Using Rational Expressions

A Rational Expression is the ratio of two polynomials:

Rational Expression

You can read more on our page on Rational Expressions

Using Rational Expressions

Using Rational Expressions is very similar to Using Rational Numbers (you might like to read that first).

Adding Rational Expressions

The easiest way to add Rational Expressions is to use the common denominator method:

common-factor-formula

Like in this example:

Example:

2   +   3   =   2·(x+1)  + (x-2)·3
x-2 x+1 (x-2)(x+1)

 

Which can then be simplified to:

  =   2x+2  + 3x-6    =   5x-4
x2+x-2x-2 x2-x-2

Subtracting Rational Expressions

Subtracting is just like Adding:

Example:

2   -   3   =   2·(x+1)  - (x-2)·3
x-2 x+1 (x-2)(x+1)

 

Which can then be simplified to:

  =   2x+2  - (3x-6)   =   -x+8
x2+x-2x-2 x2-x-2

Multiplication

To multiply two Rational Expressions, just multiply the tops and bottoms separately, like this:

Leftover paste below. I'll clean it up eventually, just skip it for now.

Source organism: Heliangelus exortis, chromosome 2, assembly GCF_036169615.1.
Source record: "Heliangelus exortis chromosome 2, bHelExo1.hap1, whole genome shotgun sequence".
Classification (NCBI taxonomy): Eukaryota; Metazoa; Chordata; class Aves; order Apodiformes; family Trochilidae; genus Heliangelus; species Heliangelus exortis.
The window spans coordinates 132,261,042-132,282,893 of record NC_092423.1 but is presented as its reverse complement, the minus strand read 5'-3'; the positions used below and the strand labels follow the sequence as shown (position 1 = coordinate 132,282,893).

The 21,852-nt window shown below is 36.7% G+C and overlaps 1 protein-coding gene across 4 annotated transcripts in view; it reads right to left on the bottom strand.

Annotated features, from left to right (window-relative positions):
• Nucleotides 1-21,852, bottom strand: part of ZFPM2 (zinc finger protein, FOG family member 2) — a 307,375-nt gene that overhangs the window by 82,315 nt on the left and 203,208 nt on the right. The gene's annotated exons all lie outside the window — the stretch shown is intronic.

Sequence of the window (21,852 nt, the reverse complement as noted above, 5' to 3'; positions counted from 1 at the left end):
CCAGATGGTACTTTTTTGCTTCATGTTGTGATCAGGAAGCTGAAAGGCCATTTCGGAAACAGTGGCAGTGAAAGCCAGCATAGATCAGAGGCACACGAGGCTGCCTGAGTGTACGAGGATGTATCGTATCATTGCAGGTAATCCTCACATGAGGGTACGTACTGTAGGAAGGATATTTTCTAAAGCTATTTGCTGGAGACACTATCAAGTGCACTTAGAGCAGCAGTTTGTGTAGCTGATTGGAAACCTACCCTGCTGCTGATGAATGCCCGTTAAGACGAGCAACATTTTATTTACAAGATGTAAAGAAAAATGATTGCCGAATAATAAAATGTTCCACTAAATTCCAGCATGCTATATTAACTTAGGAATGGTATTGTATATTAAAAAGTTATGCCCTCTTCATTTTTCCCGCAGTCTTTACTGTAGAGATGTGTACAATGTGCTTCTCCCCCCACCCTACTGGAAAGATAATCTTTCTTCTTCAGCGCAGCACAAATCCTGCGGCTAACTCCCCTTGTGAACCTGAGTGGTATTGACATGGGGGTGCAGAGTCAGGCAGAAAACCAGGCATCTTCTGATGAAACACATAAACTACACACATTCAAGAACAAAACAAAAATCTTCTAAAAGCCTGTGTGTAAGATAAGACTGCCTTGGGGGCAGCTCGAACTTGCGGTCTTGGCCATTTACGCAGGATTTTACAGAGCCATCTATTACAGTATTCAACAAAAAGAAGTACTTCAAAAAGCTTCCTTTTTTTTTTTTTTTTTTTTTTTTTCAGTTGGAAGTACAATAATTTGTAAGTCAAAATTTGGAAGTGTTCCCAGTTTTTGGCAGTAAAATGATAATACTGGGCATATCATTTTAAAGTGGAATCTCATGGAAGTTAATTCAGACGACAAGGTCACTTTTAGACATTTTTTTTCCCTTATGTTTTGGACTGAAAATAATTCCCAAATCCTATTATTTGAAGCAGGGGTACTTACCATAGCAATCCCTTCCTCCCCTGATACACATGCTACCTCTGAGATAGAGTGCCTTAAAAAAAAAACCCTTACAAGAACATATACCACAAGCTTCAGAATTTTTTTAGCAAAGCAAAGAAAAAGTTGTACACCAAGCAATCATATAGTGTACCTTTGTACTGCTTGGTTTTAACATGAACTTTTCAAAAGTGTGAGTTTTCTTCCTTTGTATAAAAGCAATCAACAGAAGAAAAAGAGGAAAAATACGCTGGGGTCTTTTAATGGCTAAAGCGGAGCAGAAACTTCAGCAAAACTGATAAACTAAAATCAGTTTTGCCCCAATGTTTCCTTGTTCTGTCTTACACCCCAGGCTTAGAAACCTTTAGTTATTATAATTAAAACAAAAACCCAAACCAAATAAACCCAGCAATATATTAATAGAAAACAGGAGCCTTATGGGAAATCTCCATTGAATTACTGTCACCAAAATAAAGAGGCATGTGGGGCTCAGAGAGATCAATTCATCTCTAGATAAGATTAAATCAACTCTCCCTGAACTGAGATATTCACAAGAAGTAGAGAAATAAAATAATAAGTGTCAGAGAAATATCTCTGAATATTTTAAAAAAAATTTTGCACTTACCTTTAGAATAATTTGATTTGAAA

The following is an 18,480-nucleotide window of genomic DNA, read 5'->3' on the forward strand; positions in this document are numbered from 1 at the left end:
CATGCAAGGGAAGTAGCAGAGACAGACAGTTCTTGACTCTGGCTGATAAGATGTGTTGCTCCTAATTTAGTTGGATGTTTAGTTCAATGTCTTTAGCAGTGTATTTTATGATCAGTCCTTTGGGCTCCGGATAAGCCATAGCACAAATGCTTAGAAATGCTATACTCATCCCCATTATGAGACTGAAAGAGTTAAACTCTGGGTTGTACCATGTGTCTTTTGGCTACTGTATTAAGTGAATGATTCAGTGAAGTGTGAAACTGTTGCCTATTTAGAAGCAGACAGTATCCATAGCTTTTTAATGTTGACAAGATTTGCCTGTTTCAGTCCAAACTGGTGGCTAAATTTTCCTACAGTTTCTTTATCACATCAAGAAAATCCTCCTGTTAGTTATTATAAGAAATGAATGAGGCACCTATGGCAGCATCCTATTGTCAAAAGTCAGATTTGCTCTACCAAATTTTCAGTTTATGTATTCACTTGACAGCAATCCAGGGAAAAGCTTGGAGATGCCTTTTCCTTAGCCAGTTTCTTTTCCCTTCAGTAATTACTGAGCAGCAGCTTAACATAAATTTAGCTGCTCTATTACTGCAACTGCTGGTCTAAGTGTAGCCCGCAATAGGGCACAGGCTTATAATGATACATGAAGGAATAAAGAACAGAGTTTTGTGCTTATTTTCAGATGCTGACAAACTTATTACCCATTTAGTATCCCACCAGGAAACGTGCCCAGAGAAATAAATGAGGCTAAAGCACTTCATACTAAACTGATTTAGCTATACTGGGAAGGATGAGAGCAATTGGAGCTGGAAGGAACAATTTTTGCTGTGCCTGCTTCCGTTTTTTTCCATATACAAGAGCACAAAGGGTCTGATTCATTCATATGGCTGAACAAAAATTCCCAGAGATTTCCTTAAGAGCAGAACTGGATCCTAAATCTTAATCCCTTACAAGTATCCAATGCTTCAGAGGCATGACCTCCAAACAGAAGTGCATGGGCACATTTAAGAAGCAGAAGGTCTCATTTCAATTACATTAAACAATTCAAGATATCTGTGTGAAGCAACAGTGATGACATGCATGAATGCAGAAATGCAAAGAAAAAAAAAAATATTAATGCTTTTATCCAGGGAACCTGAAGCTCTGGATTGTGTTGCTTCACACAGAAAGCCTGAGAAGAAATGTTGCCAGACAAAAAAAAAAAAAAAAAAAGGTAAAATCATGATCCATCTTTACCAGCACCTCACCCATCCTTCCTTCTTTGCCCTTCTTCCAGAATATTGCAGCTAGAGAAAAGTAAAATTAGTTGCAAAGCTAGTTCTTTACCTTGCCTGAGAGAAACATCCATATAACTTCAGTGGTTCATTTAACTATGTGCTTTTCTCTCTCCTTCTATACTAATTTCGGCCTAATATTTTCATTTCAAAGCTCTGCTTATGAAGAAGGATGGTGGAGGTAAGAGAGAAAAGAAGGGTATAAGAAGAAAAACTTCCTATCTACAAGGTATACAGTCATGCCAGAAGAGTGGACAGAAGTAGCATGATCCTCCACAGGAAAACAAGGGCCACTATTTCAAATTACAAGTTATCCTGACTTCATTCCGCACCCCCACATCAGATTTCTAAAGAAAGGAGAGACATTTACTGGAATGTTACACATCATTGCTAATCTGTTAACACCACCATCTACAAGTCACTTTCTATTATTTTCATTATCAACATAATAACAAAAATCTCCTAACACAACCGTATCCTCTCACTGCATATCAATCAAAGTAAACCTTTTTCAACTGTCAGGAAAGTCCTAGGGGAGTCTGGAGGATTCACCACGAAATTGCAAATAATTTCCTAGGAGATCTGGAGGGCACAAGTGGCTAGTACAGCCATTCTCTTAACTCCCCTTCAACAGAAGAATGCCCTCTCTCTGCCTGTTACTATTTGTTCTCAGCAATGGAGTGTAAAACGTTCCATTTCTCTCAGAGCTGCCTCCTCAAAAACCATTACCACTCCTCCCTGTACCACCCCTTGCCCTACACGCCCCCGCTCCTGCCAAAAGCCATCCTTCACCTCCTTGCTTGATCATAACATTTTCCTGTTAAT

Example:

2   ×   3   =   2·3
x-2 x+1 (x-2)(x+1)

 

Which can then be simplified to:

  =   6
x2-x-2

Division

To divide two Rational Expressions, first flip the second expression over (make it a reciprocal) and then do a multiply like above:

Example:

First flip the second one over and make it a multiply:

2   /  3   =   2   ×   x+1
x-2 x+1 x-2 3

 

Then do the multiply:

2   ×   x+1   =   2(x+1)
x-2 3 3(x-2)

 

Simplifying

When simplifying a rational function be careful to respect where the lower polynomial is equal to zero

Example:

4x is undefined where x=-1

Its Domain (the values that can go into the expression) does not include -1

 

Now, we can factor x2-1 into (x-1)(x+1) so we get:

4x

It is now tempting to cancel (x+1) from top and bottom to produce:

x - 1

Its Domain now does include -1

But it is now a different function because it has a different Domain.

 

 
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